Mr. Visionary tries to help: 'Relax, Baby, it's just dinner. It's no biggie.'
No biggie. Right. At the Schmo's house, I know what is happening. Maniacal cleaning, , the 'perfect' meal rivaling a Thanksgiving feast is being prepared, fussing at the kids that 'They will be here in two hours. Hurry up!', and all manner of pressure and strain. I've been there. I know.
It's mirror image occurring at my house is equally stressful. We all have to be dressed 'just so', we give the kids 'The Talk' about behavior, best and otherwise, and Mr. Visionary and I run down the list of contraband conversation topics. Right. Don't talk about Christmas, homeschooling, or homesteading because they aren't into all of that. Check. Remind me again what I can talk about?
The appointed time arrives, as we do ten minutes later. We spend the next three hours in politically correct conversation, dressed in our best clothes, with all our kids on their best 'company' behavior. How sweet...in an artificial kind of way.
On the ride home...
Mr. Visionary: 'Well, did you have a good time?'
The Mommy: 'Yeah, I guess. It was fine.'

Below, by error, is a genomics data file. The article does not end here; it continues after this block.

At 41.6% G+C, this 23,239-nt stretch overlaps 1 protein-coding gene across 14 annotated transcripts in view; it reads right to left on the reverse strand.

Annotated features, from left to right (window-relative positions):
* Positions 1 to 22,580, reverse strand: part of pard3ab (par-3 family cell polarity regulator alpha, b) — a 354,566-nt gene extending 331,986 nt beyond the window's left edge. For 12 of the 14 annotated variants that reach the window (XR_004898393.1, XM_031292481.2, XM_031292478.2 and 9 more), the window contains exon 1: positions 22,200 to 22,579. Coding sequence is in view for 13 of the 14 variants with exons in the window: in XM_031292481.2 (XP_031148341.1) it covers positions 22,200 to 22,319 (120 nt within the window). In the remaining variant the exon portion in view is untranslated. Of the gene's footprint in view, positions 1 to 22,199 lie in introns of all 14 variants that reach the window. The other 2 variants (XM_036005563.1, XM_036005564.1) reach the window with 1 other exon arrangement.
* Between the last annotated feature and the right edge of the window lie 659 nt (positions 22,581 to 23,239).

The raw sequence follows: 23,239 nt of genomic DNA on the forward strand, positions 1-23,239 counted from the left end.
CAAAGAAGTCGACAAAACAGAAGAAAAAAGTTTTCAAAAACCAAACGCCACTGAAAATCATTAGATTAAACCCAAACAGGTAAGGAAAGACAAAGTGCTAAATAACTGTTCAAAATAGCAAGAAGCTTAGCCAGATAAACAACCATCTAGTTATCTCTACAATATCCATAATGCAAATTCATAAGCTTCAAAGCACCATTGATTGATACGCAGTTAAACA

Mr. Visionary: 'So, what does she think about ___? What are their plans for ___? How are they liking ___?'
The Mommy: 'I don't know. All I know is that their children, their house and their life are all perfect, school is going great, and she got the chicken recipe from her Mother-in-law.'
Mr. Visionary: 'You, too, huh? I feel like by the time we got everyone ready and drove there and back, we just wasted half a day of our lives to go see a show, and walked away just as lonely as we went in.'
The Mommy: 'There's got to be a better way...'
Whatever happened to real life? Whatever happened to real fellowship?
For Stage Two of our journey through hospitality, click here.
For Stage Three of our journey through hospitality, click here.
Monday, November 20, 2006
His weeping was a wake up call for me. His shuddering sobs a reminder of what things are important. I had not wholly forgotten, but the severity of the consequences had faded in my heart. My hopeful sense of expectancy had somewhere, somehow over the years, grown colder. My aching fear had lessened to a casual matter-of-factness.
When, during an all-too-routine talk with Little Napoleon this morning, he broke down in tears over his sin instead of the usual mechanical, 'Yes, Mom...yes, Mom...yes, Mom' cycle...I knew the Lord was working. I preached the gospel to him again-the bad news first, then the good. When he still seemed sincerely repentant, I called in the older children who are believers. Testing his response in front of everyone, we walked through Psalm 51 with him, and he remained steadfast in his decision. It appears that Little Napoleon was truly born again.
In the midst of the other children